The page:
“I love our global theme this year. I think it’s really important to seek out stories from all types of people and am happy to be learning about different parts of the world from it,” social chair Sarah Nano said in an email.

Sahir Mim also mentioned the book club is planning to collaborate with Notre Dame’s Multicultural Student Programs and Services (MSPS), diversity council and international student and scholars affairs in their upcoming meetings.

Sahir Mim said she is hoping that establishing a theme and holding more engaging meetings will encourage current members to become more active and attract new ones.

“We definitely want more people to be aware of our club and join,” she said.

Currently, the club mostly consists of graduate students, but Sahir Mim said the group is open to undergraduates as well. 

“You will make some friends, and you get to discuss your ideas about a book that you’re reading,” she said of the club. 

Nano seconded that idea, saying she has enjoyed meeting new people as part of the club.

“I’ve already met so many great people who’d I’d love to get to know more about. I also like that book club pushes me to broaden my reading choices,” she said in an email.

Interested students can contact Sahir Mim at mmim@nd.edu or direct message the Instagram account, @bookclub_nd.

Contact Kendelle Hung-Ino at khungino@nd.edu

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Hanif Abdurraqib: Someone we can all learn from

The difficulty in discussing Hanif Abdurraqib’s work lies in the fact that I cannot describe his artistic mission as eloquently as he can. He is the type of writer that I think everybody strives to be: ambitious but not pretentious, emotional but objective, disarming but doesn’t leave too much of himself on the page, etc. He writes about the “emotional impulse” behind works of art, stemming from his obsession with certain cultural phenomena (i.e. anything and everything from music, basketball, sneakers and his dog Wendy).

I fell in love with his work by chance. I was scrolling through my almost infinite list of to-be-read books on Goodreads when I stopped on an intriguing cover. Striking with a wolf in a tracksuit and gold chain, the cover read “They Can’t Kill Us Until They Kill Us.” It was Abdurraqib’s second book. It’s a collection of essays and poems that cover virtually everything from the virtues of Carly Rae Jepsen’s music to “Boyz n the Hood” to the fear of getting pulled over to Fall Out Boy’s early years in Chicago. As a music reviewer, it completely changed how I think about writing pieces for The Observer. As a white person, it completely opened my eyes to the everyday experiences of Black people. As a person in general, it also brought me on a beautiful journey regarding community, art and love. In short, I couldn’t put it down.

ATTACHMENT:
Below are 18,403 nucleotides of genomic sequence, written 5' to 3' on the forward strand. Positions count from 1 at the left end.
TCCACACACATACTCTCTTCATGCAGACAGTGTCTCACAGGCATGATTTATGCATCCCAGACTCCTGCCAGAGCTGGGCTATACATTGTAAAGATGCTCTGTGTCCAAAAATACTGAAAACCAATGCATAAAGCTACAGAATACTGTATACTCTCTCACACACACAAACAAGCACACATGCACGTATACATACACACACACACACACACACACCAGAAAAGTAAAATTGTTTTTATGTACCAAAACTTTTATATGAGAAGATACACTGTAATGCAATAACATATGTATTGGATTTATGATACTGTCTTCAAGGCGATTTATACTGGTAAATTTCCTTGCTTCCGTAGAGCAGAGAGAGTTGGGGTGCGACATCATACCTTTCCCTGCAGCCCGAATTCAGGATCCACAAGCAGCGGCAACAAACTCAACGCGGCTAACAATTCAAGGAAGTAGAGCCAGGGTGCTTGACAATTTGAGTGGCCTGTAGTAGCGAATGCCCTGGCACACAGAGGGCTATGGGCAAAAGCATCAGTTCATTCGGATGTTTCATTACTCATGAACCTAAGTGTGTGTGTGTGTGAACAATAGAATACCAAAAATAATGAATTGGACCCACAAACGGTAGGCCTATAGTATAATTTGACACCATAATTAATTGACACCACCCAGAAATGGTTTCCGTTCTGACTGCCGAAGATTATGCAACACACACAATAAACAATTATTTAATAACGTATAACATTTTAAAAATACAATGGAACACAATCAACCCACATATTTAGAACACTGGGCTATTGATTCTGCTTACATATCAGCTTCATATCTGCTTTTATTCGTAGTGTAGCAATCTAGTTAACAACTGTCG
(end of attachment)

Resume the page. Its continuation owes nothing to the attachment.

So, when a friend in the English department told me Abdurraqib was doing a reading at Notre Dame, I marked my calendar a month early and told all my friends. I couldn’t shut up about it. When the day finally came, I was a few minutes late (in my excitement, I had written down the wrong location) and had a terrible cough but I would not be deterred from seeing one of my favorite authors.

At first, I did not see Abdurraqib until I spotted him hiding behind his chair. As assistant professor in English Sara Marcus introduced him to the audience, he was nervously staring up at the ceiling and mumbling to himself. He later clarified that this is a mindfulness practice he does before performing, asserting that if he can “hold the anxiety in the palm of [his] hand, then [he] can turn it off.”

Despite his performance anxiety, everybody in the audience was glad for him to be there. The crowd was virtually impossible to disappoint. Since Abdurraqib has built up enough goodwill with his published work, everybody just felt lucky to be in his presence. It’s a total joy to see him perform his poetry live. You can totally see he got his career started with Button Poetry, a publishing company that has a history in spoken word. His voice is gentle, rising and falling like waves of the ocean, all the pauses are in exactly the right places. You get the sense that he has done this many times before, and, he has. 

Last Thursday night, he read four pieces: two from his most recent book “The Little Devil In America” and two from his upcoming work “There’s Always This Year.” The crowd favorite was Abdurraqib’s commentary on Whitney Huston’s “I Wanna Dance With Somebody” performance at the 1988 Grammy Awards. Lines like “a font that can best be described as Miami Vice Cursive” and bad dancing is “one of those lies that is easy to tell ourselves, because we are often not on the receiving end of the disaster” had me and my neighbors laughing out loud. The piece on Whitney Huston is not meant to razz her though. Ultimately, it was about finding somebody to dance with. It was about devotion. 

Abdurraqib’s work often turns on its head. In “There’s Always This Year,” Abdurraqib has a very heavy poem about “No Scrubs” by TLC and a poem “about flexing” that actually is about not wanting to leave the place you grew up. He balances a lot of complex emotions in a way that lifts you up, instead of tearing you down. You come away from his art feeling something more, something we can all learn from.

Contact Claire Lyons at clyons3@nd.edu